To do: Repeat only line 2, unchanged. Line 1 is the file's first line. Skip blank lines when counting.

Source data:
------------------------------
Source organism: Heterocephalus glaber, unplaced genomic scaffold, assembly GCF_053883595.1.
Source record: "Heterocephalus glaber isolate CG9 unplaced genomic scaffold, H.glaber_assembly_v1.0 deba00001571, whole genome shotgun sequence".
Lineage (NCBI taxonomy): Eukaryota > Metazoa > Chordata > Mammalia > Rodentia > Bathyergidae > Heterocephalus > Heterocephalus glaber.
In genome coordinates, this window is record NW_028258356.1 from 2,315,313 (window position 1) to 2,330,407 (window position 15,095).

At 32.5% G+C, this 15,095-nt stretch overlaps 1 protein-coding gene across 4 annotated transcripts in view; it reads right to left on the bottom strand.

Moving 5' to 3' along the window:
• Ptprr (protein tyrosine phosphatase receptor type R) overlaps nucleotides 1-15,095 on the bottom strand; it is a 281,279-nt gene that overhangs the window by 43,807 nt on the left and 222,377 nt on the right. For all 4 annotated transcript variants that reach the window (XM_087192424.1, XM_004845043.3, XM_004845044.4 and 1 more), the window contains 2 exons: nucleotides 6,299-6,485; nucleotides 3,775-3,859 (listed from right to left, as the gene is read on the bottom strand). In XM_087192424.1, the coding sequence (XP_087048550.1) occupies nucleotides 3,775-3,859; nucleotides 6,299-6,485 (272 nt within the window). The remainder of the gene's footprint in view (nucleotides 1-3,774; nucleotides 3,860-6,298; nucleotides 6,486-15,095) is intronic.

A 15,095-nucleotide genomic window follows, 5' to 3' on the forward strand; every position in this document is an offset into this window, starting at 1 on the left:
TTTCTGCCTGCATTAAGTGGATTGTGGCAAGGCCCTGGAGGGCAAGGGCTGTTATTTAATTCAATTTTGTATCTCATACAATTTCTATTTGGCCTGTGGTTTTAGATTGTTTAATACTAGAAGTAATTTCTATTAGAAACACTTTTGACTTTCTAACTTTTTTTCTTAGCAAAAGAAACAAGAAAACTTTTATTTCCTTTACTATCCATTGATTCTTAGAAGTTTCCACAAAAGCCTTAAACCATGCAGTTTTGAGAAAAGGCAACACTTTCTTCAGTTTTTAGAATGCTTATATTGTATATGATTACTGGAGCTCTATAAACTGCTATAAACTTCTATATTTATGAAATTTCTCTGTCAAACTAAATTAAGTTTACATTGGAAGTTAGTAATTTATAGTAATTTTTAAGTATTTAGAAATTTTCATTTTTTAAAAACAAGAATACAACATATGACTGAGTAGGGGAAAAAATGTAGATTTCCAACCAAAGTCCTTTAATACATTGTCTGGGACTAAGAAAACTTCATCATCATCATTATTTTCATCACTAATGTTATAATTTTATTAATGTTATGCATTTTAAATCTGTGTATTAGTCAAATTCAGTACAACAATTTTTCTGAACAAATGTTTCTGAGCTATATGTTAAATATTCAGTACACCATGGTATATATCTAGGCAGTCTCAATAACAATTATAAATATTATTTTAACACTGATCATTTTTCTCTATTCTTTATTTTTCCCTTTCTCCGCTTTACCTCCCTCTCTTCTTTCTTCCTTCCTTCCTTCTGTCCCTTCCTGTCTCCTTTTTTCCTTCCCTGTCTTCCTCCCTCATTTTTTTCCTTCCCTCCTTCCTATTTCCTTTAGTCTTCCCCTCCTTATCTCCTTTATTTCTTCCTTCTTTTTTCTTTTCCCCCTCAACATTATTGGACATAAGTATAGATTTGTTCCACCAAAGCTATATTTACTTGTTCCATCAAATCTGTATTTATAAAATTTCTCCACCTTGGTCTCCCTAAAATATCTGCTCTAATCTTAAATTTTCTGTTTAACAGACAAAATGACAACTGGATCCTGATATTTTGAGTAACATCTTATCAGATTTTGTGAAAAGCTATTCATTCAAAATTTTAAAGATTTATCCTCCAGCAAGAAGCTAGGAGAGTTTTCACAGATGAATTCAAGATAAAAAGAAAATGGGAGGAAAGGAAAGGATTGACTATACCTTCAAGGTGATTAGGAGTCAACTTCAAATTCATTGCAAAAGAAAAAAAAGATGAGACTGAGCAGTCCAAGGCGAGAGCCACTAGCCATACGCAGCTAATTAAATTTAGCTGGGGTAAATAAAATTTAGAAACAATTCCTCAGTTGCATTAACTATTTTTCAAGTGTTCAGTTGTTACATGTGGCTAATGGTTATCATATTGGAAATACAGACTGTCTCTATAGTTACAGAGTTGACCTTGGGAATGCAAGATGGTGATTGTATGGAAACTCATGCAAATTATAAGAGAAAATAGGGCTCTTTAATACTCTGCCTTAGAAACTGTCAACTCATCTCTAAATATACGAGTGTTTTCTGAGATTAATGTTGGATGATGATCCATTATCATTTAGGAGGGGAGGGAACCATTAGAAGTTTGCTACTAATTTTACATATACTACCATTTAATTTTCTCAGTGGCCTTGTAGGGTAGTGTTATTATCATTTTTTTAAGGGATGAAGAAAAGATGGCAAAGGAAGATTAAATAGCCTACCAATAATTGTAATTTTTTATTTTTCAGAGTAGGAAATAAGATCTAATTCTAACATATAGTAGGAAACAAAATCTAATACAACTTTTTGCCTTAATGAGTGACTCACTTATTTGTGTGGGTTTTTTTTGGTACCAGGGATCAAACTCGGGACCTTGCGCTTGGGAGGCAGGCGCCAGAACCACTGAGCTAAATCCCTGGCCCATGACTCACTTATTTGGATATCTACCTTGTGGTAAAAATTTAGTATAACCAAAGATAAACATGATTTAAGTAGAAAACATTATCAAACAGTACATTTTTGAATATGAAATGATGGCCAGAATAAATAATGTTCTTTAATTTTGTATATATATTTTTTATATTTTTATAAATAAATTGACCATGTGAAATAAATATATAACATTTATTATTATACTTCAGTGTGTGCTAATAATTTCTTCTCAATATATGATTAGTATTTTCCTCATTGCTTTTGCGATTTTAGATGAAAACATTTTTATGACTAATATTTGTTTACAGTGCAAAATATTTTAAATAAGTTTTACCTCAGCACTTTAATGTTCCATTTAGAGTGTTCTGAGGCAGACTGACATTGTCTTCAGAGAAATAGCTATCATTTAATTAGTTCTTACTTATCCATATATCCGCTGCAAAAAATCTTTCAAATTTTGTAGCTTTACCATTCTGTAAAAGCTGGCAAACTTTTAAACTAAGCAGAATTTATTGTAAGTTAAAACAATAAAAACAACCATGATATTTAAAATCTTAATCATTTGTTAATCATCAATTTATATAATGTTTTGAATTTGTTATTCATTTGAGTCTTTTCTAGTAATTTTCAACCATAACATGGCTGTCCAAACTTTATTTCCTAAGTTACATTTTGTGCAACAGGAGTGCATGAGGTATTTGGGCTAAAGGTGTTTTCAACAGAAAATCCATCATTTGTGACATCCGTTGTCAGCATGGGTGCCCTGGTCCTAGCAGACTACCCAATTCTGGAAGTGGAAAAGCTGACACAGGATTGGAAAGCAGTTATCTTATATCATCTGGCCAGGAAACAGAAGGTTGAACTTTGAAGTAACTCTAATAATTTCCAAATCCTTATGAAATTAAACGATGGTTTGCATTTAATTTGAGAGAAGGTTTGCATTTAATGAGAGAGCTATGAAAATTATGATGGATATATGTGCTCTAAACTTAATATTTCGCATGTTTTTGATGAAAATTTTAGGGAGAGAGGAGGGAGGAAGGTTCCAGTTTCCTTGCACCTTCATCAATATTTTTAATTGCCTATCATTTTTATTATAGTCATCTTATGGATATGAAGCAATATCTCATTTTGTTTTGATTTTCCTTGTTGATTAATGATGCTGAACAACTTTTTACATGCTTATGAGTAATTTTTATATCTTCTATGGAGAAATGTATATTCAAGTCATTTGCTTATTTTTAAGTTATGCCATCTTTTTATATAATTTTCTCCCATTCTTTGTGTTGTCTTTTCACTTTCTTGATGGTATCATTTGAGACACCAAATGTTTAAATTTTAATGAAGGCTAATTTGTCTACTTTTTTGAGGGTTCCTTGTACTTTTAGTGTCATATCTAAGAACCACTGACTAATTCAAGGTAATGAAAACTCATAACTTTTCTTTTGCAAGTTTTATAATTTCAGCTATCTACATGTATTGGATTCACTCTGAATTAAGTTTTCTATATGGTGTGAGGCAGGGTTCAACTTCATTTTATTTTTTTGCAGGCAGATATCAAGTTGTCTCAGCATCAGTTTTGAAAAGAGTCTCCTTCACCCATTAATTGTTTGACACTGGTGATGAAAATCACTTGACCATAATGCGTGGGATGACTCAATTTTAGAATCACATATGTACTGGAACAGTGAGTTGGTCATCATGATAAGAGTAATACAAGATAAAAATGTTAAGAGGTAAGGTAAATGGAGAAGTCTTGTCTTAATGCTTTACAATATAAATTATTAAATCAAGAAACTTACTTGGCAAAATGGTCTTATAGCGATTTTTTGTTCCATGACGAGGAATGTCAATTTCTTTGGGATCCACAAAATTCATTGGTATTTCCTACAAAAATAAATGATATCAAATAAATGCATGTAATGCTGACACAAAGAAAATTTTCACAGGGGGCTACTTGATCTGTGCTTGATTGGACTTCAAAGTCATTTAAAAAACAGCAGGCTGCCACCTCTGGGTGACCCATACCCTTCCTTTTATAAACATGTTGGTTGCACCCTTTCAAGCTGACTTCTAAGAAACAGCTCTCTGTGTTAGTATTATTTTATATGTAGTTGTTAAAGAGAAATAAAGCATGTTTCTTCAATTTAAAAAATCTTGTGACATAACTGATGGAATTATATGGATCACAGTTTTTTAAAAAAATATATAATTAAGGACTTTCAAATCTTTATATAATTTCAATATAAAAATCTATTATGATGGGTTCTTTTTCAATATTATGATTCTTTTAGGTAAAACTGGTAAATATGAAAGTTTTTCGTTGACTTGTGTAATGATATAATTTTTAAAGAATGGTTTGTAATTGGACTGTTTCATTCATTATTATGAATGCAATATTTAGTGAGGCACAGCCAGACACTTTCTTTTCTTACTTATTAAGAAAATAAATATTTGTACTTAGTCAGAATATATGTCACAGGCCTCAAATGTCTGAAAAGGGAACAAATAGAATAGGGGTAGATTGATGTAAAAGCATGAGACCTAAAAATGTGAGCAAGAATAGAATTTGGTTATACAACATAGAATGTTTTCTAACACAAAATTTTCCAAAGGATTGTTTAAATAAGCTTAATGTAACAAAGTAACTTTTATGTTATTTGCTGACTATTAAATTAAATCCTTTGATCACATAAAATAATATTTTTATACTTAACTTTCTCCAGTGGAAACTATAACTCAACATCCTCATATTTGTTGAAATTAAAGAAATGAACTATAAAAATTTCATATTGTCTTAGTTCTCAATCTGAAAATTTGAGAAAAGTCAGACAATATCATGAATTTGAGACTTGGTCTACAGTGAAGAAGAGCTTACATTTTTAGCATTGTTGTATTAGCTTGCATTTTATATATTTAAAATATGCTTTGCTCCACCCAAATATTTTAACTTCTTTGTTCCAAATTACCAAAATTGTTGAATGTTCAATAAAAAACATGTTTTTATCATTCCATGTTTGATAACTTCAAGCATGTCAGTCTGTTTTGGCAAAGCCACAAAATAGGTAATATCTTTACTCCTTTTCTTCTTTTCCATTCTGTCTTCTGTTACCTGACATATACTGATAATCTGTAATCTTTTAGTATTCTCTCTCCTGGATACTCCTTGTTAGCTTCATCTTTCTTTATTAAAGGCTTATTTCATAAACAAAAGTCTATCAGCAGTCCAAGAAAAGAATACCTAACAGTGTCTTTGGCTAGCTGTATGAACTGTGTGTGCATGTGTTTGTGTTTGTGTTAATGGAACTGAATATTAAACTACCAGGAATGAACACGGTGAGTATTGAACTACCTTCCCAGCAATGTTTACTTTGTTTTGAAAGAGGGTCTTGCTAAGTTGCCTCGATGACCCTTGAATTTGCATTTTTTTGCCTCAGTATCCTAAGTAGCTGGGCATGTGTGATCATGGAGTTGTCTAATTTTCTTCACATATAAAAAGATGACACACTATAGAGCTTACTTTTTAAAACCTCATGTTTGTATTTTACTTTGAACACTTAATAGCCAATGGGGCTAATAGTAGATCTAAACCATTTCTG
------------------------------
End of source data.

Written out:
Source record: "Heterocephalus glaber isolate CG9 unplaced genomic scaffold, H.glaber_assembly_v1.0 deba00001571, whole genome shotgun sequence".